Mary Marshall was the head of the art department at Texas Woman's University in the 1930s. She was one of the first leaders there to expand arts activities on campus by providing resources like a black light room and pottery equipment to the school.
4. Dorothy Antoinette (Toni) LaSelle
Toni LaSelle may be considered the most famous of the nine artists. She lived the longest and continued making art the longest. LaSelle was the key person to the Little Chapel in the Woods at Texas Woman's University. She also belonged to an artist colony in Provincetown, Massachusetts, where she retired. "Painting and teaching are complementary, although they are opposite in what they require of me. Each has sparked the other," she once said.
5. Thetis Lemmon
Thetis Lemmon grew up in Dallas and was most known for her printmaking, but her jewelry is what is collected and available to view at the Dallas Museum of Art. She made art-deco style jewelry. She retired and remained the rest of her life in Denton. Lemmon was interested in the organic aspect of stone in relation to metal. Her students helped with the metal portions of the Little Chapel in the Woods at Texas Woman's University.
6. Marie Isly Delleney
Marie Isly Delleney explored painting on fabrics with watercolors. She was known to use oil paint, crushed glass and pieces of wood within the fiber works. “I am very interested in the use of texture and materials combined with paint," she once said. Delleney received her first degree from Texas Woman's University when it was Texas State College for Women, and was a public school teacher for many years. She traveled the world to study art, and when she died she gave a huge collection of Middle Eastern art to TWU. Delleney was also one of the first fashion designers for the modern dance group at the university.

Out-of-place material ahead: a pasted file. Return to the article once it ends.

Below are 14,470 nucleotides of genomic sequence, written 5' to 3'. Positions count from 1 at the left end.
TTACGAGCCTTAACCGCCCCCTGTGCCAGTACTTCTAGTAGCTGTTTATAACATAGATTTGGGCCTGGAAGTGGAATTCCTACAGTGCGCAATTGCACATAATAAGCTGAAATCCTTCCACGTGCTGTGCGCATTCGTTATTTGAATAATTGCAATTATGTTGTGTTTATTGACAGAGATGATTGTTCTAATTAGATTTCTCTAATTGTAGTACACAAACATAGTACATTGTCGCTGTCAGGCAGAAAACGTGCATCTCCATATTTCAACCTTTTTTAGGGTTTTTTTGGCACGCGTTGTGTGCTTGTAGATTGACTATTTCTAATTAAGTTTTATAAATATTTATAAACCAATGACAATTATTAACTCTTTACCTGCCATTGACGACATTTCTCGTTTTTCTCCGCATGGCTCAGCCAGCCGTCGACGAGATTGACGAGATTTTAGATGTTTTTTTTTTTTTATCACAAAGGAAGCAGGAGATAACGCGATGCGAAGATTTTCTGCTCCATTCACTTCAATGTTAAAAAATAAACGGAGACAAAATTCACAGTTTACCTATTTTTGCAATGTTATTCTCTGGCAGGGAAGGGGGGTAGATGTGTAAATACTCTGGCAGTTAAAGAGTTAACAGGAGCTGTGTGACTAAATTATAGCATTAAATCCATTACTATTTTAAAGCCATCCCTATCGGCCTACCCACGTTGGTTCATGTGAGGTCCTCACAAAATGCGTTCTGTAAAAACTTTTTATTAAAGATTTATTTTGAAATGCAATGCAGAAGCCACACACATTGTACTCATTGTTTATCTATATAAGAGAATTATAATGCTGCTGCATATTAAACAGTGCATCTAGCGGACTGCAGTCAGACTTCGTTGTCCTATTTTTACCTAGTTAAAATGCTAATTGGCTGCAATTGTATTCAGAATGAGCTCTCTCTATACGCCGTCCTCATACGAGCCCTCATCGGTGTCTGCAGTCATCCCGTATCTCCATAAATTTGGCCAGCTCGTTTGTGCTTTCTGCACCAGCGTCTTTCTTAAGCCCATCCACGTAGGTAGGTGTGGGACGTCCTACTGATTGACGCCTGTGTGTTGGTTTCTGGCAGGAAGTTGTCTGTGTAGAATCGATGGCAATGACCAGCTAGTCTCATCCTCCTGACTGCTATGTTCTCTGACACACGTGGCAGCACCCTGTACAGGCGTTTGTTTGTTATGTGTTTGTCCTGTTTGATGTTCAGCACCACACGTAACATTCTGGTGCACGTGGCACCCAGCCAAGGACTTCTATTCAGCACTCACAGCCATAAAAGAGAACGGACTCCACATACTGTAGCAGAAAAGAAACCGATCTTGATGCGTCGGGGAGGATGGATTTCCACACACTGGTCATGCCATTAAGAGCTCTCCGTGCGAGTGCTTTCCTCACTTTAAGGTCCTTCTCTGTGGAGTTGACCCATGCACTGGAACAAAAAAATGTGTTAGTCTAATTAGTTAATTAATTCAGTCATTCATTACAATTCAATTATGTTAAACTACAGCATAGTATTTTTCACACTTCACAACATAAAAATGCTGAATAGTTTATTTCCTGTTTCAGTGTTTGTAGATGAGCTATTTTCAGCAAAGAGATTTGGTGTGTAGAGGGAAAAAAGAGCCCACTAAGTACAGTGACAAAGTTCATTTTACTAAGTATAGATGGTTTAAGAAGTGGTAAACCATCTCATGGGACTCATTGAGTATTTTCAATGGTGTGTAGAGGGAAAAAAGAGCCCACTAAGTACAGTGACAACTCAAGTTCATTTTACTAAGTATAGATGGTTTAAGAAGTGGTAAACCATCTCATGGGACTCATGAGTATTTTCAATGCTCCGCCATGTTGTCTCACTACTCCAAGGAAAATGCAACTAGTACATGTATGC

7. Marjorie Baltzel
Marjorie Baltzel only has one piece of her art left in existence, but had a very rich history of being an artist. She started as a teacher when Texas Woman's University was the College of Industrial Arts. Baltzel was only one of three art faculty at the time, teaching 300 students, and the only female pottery instructor.
8. Edith Brisac
Edith Brisac had her own commercial illustration studio in New York before being an art instructor in North Texas. She did textile printing and metalwork, and was also a painter. She had her students work with the Dallas Cook's Modern Home Furniture store, and would create interior spaces for them to sell their furniture and present to housewives. Brisac was also key in the planning and designing of the current fine arts building at Texas Woman's University.
9. Coreen Mary Spellman
Coreen Mary Spellman was a professor at Texas Woman's University for 45 years. She and Thetis Lemmon were close friends and worked on projects together. Her art has been featured in many museums, and she was very active in female artist groups that protested against all-male groups, and started a printmaking guild that was meant to help women advance. Her family are considered pioneers of Forney, Texas and there is a museum with their namesake, the Spellman Museum of Forney History. The museum also features some of Coreen Spellman's artwork.
The exhibition starts Friday and runs through Dec. 19 at the Patterson Appleton Arts Center in Denton at 400 E. Hickory St., in Denton.